The real challenge is when those conditions are marginal and you need to make the go/no-go decision.  If you need to call passengers that live 20 – 30+ miles away, you don’t want to have them drive all the way there just to find out you decided it was not going to be flyable.  On the other hand, while it may be a safe bet to just call off those marginal days, if you can put together an educated forecast from your research, you can increase your chances of making the right determination prior to leaving home.

With ballooning, we must understand MICRO-meteorology.  Most weather forecasters are interested in MESO or large scale weather. A change in wind from 6kts to 12 kts is no biggie to them, and they probably won’t even update a Terminal Forecast just on that change.   However, as many of you know, it IS a biggie with us.  We need to be cognizant of that potential, as well as various other minute changes that may impact our flight.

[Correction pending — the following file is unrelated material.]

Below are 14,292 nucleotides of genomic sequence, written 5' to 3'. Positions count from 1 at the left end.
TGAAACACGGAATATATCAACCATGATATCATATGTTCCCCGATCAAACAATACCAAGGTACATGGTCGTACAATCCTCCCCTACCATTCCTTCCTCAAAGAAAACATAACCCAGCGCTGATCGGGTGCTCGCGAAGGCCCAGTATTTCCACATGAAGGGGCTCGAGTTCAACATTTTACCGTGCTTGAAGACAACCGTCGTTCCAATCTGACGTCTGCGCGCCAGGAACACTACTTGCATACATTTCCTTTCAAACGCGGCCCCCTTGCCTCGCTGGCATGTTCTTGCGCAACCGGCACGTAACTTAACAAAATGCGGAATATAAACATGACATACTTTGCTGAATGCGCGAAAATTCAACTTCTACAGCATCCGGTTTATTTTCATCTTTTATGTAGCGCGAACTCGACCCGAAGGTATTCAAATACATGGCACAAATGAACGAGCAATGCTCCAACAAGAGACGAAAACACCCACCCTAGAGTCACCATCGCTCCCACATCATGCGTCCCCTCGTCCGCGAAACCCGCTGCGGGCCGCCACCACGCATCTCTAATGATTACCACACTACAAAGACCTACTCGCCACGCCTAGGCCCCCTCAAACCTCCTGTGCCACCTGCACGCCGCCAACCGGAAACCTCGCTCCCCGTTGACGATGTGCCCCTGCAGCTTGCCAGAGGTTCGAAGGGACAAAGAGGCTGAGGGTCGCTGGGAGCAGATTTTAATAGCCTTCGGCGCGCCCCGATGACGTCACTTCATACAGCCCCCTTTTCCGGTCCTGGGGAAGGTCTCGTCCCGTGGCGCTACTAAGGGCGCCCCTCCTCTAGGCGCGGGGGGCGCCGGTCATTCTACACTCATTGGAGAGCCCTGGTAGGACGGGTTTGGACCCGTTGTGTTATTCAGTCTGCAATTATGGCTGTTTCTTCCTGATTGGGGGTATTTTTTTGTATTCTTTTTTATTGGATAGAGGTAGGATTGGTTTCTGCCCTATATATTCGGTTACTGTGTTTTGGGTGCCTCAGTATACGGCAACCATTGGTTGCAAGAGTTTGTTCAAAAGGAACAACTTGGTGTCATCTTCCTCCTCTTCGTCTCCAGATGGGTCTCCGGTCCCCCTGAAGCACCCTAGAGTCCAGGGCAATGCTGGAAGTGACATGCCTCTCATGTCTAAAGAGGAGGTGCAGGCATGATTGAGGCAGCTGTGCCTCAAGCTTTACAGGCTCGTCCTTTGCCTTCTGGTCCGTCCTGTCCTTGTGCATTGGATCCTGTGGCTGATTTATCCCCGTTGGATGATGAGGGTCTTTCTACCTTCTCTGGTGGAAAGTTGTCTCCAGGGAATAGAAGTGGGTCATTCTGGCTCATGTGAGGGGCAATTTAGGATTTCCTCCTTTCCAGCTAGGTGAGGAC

One common mistake many people make is only using one or two sources as a reference.  With the recent changes in Flight Service you may now get a briefer (after a 20 minute hold) in Timbuktu who doesn’t know a thing about your area or the way the local terrain can impact you.  The television and Weather Service forecasters may or may not be in tune with those slight wind condition changes and variations for an area depending on where you live, and they may say it will be 5-10, when it really will be 8-12, gusting to 20.